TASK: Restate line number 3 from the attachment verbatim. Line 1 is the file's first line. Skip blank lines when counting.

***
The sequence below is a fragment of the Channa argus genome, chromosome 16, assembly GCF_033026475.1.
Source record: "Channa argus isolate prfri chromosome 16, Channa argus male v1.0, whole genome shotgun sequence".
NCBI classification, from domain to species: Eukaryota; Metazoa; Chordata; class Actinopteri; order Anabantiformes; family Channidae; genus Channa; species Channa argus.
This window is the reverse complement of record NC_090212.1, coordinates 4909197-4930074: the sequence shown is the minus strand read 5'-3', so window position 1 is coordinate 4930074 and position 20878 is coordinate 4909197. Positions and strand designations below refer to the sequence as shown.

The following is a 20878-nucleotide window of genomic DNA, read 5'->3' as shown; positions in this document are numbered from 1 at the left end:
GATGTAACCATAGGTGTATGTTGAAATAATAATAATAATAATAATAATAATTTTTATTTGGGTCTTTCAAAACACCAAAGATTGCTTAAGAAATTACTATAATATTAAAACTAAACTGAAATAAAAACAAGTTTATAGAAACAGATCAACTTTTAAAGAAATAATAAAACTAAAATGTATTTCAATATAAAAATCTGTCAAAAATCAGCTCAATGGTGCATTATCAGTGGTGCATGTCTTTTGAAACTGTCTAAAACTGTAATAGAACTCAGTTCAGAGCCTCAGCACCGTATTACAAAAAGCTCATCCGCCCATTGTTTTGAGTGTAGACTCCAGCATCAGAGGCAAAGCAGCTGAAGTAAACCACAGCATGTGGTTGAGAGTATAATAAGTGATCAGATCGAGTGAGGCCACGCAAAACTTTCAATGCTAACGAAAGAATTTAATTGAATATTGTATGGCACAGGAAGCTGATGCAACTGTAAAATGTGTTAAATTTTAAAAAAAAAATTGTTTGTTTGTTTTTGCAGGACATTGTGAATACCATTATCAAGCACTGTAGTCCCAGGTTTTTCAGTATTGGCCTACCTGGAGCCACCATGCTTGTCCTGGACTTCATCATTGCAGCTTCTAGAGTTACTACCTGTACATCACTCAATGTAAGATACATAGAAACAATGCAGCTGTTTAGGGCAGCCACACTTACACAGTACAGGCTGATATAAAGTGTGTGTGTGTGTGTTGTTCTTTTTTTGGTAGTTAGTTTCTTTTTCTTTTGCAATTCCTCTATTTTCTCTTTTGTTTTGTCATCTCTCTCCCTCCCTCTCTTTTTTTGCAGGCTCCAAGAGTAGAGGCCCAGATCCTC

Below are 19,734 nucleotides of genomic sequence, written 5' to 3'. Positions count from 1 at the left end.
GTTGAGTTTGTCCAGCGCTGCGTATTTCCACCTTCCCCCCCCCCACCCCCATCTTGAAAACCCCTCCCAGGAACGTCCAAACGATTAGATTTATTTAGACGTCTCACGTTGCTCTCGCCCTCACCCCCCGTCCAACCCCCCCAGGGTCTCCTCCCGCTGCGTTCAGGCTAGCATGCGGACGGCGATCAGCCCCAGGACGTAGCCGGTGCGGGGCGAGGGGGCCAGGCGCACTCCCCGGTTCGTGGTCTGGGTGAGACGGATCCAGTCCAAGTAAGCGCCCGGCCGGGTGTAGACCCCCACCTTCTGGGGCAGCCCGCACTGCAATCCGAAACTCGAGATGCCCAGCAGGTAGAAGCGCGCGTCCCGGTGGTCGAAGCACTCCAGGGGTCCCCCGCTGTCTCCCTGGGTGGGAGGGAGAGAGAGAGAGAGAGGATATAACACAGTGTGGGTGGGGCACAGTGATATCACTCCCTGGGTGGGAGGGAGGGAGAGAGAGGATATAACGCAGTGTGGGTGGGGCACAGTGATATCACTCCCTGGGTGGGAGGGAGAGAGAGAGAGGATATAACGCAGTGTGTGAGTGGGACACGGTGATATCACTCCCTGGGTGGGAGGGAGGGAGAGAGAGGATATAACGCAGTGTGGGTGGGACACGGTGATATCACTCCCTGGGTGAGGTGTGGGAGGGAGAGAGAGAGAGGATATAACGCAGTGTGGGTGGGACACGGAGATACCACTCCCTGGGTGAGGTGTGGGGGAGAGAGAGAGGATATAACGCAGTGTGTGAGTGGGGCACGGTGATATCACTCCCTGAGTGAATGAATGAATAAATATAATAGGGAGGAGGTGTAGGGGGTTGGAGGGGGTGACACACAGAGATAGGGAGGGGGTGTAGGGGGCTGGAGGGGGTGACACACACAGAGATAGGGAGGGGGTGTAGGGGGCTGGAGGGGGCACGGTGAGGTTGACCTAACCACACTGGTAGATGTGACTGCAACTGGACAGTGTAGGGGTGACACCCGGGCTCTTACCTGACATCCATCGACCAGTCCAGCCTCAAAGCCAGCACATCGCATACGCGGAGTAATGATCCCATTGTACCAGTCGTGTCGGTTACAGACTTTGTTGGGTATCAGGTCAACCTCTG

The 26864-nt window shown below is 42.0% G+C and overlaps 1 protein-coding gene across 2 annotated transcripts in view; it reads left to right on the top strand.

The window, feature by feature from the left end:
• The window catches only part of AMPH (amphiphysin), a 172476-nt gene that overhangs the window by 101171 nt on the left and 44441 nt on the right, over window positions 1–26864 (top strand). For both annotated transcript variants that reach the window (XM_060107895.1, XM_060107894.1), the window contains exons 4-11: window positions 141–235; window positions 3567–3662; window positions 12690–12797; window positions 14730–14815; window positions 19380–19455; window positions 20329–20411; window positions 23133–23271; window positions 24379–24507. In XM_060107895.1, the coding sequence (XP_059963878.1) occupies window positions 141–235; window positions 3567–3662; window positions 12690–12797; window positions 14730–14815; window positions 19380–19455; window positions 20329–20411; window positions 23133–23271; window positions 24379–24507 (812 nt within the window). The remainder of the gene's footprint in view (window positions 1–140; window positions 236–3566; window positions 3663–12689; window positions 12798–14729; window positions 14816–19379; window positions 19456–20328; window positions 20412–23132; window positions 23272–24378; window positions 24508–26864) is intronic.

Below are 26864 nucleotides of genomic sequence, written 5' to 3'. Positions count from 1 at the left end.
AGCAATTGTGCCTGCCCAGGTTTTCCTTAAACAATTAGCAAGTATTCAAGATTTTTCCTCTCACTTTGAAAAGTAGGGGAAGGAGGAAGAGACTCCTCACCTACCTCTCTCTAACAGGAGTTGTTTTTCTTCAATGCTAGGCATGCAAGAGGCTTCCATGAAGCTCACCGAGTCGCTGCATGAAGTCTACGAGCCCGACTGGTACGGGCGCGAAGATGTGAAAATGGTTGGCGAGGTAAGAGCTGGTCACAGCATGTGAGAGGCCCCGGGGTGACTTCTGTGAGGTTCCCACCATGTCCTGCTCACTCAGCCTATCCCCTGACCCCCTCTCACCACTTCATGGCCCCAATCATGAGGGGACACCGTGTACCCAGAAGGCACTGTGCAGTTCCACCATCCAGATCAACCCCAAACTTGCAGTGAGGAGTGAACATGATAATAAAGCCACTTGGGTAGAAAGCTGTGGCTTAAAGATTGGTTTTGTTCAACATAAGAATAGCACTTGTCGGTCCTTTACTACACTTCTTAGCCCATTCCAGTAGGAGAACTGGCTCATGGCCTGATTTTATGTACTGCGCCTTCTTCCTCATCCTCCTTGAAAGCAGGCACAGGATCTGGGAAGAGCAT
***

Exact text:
NCBI classification, from domain to species: Eukaryota; Metazoa; Chordata; class Actinopteri; order Anabantiformes; family Channidae; genus Channa; species Channa argus.